I was recently telling a friend about my work/workout (since they seem like they’re one in the same, most of the time) schedule, and it went something like this:
“I try to Crossfit twice a week, run 1-2 times, and yoga 1-2 times. Oh, and I teach 8 Spin classes and a boot camp.”
That last part always gets people.
In any fitness professional’s life, there is a distinct and tangible difference between the workouts you do “for yourself” and the workouts you do while teaching group exercise – as in, “for others.”
When I am working out for others, I am completely engaged in their experience. I am constantly checking on their form, wondering how they’re feeling, focusing on the details (music, lighting, timing) that make their workouts feel special, motivating, and effective. When I work out for others, I am often sweat-drenched and usually exhausted afterward, because putting your mental and physical all into something is a truly challenging pursuit.
That said, it’s a whole different ball game when I’m working out for myself.
When I work out for myself, I am free. I turn my music up and my distractions down, and for a blessed hour(ish), I am silent. Voiceless. Focused. I can enjoy the way my muscles burn, the cadence of my own breath, the familiar comfort of my own strength. Instead of concentrating on details, I let my world get fuzzy, blurred, relaxed into an abstract “zone” where I am at once fully myself.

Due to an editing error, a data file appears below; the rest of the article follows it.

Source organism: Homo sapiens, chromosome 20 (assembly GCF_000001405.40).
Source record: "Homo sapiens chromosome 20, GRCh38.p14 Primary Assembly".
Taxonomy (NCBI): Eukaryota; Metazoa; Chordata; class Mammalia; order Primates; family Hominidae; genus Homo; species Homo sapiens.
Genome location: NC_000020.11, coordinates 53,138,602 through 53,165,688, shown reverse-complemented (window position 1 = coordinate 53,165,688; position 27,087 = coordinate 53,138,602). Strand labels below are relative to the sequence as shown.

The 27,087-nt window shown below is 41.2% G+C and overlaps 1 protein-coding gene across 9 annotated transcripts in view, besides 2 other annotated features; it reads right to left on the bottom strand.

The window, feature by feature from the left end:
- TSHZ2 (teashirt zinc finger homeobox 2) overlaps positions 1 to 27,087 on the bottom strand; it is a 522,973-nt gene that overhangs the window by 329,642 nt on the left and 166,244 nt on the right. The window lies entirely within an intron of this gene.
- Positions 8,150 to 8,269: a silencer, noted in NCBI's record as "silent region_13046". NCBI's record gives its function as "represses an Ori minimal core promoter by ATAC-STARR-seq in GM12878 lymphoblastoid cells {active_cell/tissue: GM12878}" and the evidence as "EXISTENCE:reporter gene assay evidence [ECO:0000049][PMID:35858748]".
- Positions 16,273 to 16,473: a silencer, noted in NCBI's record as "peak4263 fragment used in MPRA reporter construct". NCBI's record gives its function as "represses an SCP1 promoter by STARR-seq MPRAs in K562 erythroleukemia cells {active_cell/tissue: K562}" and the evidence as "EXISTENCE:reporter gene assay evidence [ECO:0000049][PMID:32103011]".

I recognize my authentic self when I am working out this way; I lose track of time and feel connected to who I am deep down inside – not a shell personality screaming from a Spin bike, not a military-style force lording over the trembling bootcamp masses, but an authentic human presence working and loving and pushing myself without judgment or pressure. It is indeed my “happy hour,” my favorite place, the few moments of respite I seek from each day’s routine.
They say that part of finding happiness is losing yourself in what you truly love to do; finding “flow” to the point where you are barely even aware of what you are doing except for the way it makes you feel – blissful, productive, accomplished, fulfilled. That is what my workouts do for me. I love teaching for others and will always need that purpose in my fitness life; however, I need to remember that part of my balance as a fitness pro is making time to give myself the pleasure of working out for ME.
What makes you feel like you’re “flowing”? Where do you find bliss each day?
Thanks for celebrating the joys and rewards of hard physical effort! Rare to read about the pleasures of exertion. I have those moments on a rugged solo canoe trip.
Thanks so much Chris! I can imagine canoeing gives you all this and more. 🙂